Mary Kenny: If Meghan Markle wants to promote feminism, why is she quitting her job?
I always thought that one of the regrettable aspects of Grace of Monaco's life was that she quit her profession after marriage. Admittedly, women did, usually, resign their jobs on marrying (or were obliged to do so) in those days, but it didn't always apply to women in the arts, and certainly not in the performing arts - some famous actresses even styled themselves "Mrs" for added distinction.
Grace Kelly, before marrying Rainier, was one of the most renowned and striking screen actresses in the world, yet she agreed, on wedlock, that it would not be seemly, or fit in with her regal duties, to be seen continuing her career.
That was then: this is now. And what's changed? Well, Meghan Markle, who marries Prince Harry next month, has also cut her links with the performing arts, and will do no more drama performances in the future. Meghan says she wants to be a shining example of feminism, yet her first lifestyle change after marriage is to quit her job, reverting to the antediluvian "marriage bar" which was practised in Britain right up to the 1960s (and even longer in Ireland).
If Meghan wants to be an exemplar for feminism, then surely she should put a call through to her agent and tell him that she's available for work when she returns from her honeymoon.
But will she? I don't believe so. Her future now stretches before her, probably focusing on the Commonwealth and touring the world receiving pretty bouquets of flowers from curtsying children in India, Canada, Australia, Africa and the Caribbean, and the rest. I daresay she will do plenty of good for the British brand in a post-Brexit world, where the strategy is to look for trade markets outside and beyond the EU. All nations have to sell their "brands" these days and Meghan's diplomatic role will be an asset. Maybe she feels it's a real job, too.
Judging by her role in Suits, I thought she was a very engaging actress (some women in the performing arts still want to be called actresses, although some choose 'female actor'). The camera likes her face, which is emotionally expressive, as well as very pretty. Suits is not a dramatically taxing series - a bunch of slick lawyers quarrelling about office space isn't exactly on a par with Macbeth, or even The Crown, but Meghan made her mark as the most attractive character amongst a group of, admittedly, shysters.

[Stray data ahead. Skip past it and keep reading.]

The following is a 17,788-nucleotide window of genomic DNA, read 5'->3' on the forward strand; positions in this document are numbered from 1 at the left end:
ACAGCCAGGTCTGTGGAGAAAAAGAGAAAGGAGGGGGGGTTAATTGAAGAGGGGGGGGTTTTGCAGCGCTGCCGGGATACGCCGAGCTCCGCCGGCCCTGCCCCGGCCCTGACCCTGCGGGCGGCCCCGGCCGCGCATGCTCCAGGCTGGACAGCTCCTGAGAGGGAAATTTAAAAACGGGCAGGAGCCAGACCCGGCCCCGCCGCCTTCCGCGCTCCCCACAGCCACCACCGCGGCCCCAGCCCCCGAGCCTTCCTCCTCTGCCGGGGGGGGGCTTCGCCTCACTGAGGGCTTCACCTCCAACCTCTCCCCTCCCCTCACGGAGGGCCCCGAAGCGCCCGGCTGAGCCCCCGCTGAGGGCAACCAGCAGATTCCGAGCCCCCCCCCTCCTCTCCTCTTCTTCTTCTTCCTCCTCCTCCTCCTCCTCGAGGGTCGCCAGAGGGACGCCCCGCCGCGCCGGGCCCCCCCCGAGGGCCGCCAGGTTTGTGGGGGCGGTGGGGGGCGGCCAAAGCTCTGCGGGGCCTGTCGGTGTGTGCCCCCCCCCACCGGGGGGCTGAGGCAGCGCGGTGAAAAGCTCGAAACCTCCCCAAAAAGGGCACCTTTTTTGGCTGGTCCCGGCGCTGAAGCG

In one episode she was described as being "the intellectual and ethical superior" to an adversary, and she carried that off very well. I would have thought that she could surely have gone on to more parts, more acting challenges, and an expansion of her career, even as a princess.
As a princess, the casting opportunities must be all the greater - we all have to make the best of our profiles, don't we? So why is she buckling under the royal system and agreeing to bring an end to her chosen vocation? Isn't the very definition of an actor or actress one who is "burning to act"? Should royal wedlock put an end to this? I think not.
Of course, it's possible that Meghan has come to a point in her life which strikes many gals of thirtysomething: you've finally met The One, want to make a formal commitment, and start a family. She'll be 37 in August, and if she wants to "get breedin'" (as the actress Jane Horrocks put it, explaining a pause in her career), it would be sensible to start thinking about babies right now.
Marrying Harry must be great fun, and taking time out from the studios and the auditioning and working on your character's motivation could be restful. Some commentators have even asked if Meghan had gone as far as she was likely to go in TV, and becoming a princess is a shrewd career change.
Modern royal women are quite well educated these days, and to have had their own professional lives. Crown Princess Mary of Denmark is a qualified lawyer; the Queen of Spain, Letizia, is a television journalist: the Queen of the Belgians, Mathilde, holds several degrees in speech therapy. But they do tend to resign from their own professions on marriage, citing protocol and the range of other duties subsequently expected of them.
Maybe it's a voluntary choice. Maybe in some cases regal duties are a relief from the daily slog of a regular job: perhaps some women always felt they'd rather not have to graft away at the workplace if there was enough money and comfort to live otherwise.
But I do hark back to Grace of Monaco, who I believe became bored and depressed without an outlet for her gifts - and the camaraderie of her profession. She spent an inordinate amount of time pressing dead flowers and sticking them into copious albums, and the lifeless flowers' symbolism wasn't lost on some of her biographers. Grace seemed like the bird in a gilded cage. In later life, she did a couple of decorous readings, but in a limited and controlled context.
Meghan Markle's biographer, Andrew Morton, describes her as an ambitious and determined young woman who generally gets what she wants. Maybe being a princess (and a self-styled "humanitarian") is what she does want. We shall see, however, if it fulfils her.